9. Hi Quanta, Thanks for you reaction. In my case the (re)boot from sdcard do not fail, I only had failing EMMC re-boots. I think the older first stage u-boot from FriendlyArm is running at slower speed so there is less chance of failures. Your u-boot on the sdcard may be fixable with a similar procedure, i.e. by capturing the first stage u-boot bytes from FriendlyArm NEO image and writing it to the sdcard instead of the MMC I guess it would be possible to do this on a linux PC without first booting from the sdcard. Before changing the sdcard, you can of course make a backup on your hard-dri
  10. For your information, with this work-around, U-boot warns about a SPL version mismatch (DRAM: sunxi SPL version mismatch: expected 3, got 2), but works nontheless. I wonder what is different in the SPL version that makes the boot possible (maybe the CPU frequency or DRAM frequency?), and if we can transfer this functionality to the newer SPL without breaking the reboot. See the serial trace of a successful reboot below for the NanoPi neo plus hardware revision 2.0 (revision 1.2 with 512MB DRAM works as well): [ 311.266768] reboot: Restarting system
  11. Dear all, Starting from NAND memory used to work fine on the nanopi neo plus2, however with the new boards (both v1.2 and v2.0 revision) we just obtained it frequently doesn't want to reboot, while a cold boot works fine (I tried also earlier u-boot versions (2019.04, 2018.11) without much success for the reboot from NAND). The re-boot process stops at this point (from the serial console): [ OK ] Reached target Shutdown. [ 152.452083] reboot: Restarting system U-Boot SPL 2019.10-armbian (Jan 25 2
  12. A way to disable hardware is by setting its status to disabled in the device tree, take a look at " dtc -I fs -O dts /sys/firmware/devicetree/base|less" to see the runtime devicetree. For instance for sound and video this would look like below, which you can convert to dtb with something like "dtc -I dts -O dtb youroverlay.dts > youroverlay.dtb" and add as a user-overlay (place dtb file in /boot/overlay-user) and add "user-overlays=youroverlay" line in /boot/armbianEnv.txt. /dts-v1/; / { compatible = "allwinner,sun8i-h3","allwinner,sun50i-h5","friendlyarm,nanopi-neo2"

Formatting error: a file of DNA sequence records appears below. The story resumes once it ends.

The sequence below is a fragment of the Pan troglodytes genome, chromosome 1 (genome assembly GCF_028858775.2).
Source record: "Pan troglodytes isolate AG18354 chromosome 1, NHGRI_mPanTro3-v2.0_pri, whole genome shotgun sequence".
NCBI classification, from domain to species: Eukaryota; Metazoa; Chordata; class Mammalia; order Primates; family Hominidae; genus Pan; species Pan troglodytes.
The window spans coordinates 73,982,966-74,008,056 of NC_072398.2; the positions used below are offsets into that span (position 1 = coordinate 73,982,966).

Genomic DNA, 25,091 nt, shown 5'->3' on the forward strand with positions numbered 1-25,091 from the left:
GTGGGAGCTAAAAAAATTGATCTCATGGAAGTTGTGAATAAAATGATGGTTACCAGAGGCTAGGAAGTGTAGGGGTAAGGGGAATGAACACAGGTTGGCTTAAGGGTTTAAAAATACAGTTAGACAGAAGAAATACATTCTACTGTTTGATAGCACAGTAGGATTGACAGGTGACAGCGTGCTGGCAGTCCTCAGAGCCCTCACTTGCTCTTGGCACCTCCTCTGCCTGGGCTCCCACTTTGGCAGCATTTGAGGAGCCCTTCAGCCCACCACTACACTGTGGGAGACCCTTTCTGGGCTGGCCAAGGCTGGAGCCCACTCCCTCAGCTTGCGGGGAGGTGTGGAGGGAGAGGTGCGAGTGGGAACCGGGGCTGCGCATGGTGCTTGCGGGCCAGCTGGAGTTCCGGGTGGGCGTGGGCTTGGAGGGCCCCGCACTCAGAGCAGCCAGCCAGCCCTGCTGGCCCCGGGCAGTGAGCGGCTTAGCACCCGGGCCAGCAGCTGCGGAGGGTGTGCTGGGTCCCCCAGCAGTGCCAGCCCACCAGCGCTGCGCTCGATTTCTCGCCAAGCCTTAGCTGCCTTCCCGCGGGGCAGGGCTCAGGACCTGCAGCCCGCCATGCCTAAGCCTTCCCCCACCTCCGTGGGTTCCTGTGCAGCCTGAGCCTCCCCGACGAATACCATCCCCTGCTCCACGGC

13. Hi Robert, I recently looked at the spi controller driver and discovered that the DMA configuration is not used by the SPI controller. It found that dma_set_mask_and_coherent only gives a result until kernel version 4.13.3 (and maybe a bit later), and fails after kernel version 4.14.39 and later). The result is that the DMA configured for SPI is silently ignored, and regular SPI transfers are done instead. Can you confirm that you don't see any performance improvement with DMA enabled? Kind regards, Dennis
  14. I digged further into the kernel code and had a look at spi.c and spi-sun6i.c. It appears that can_dma is a function pointer that is checked while setting up DMA for a transaction. This function pointer is not assigned in spi-sun6i.c (and spi-sun4i.c for that matter). This would explain why I don't see performance improvements when I try to use DMA for with kernel 4.13.3, since the DMA ignored because can_dma=0x0. I compared the behavior with the spi-stm32.c in the 4.14.67 kernel, and this driver reads the controller DMA addresses and sets the can_dma function pointer when they are
  15. Dear Ohms, Many thanks for your feedback. Indeed, the dma_set_mask_and_coherent call does no longer work with the same driver code and device tree. Regarding the sunxi modifications, I cannot easily find release notes of the modifications between kernel 4.13.3 and newer. The change could also be in the mainline kernel updates, e.g. stricter checks in the DMA or SPI driver. The strange thing is that independent of kernel version spi->controller->can_dma is 0x0, which is supposed to tell whether the controller supports DMA according to spi.h. @can_dma: determine whethe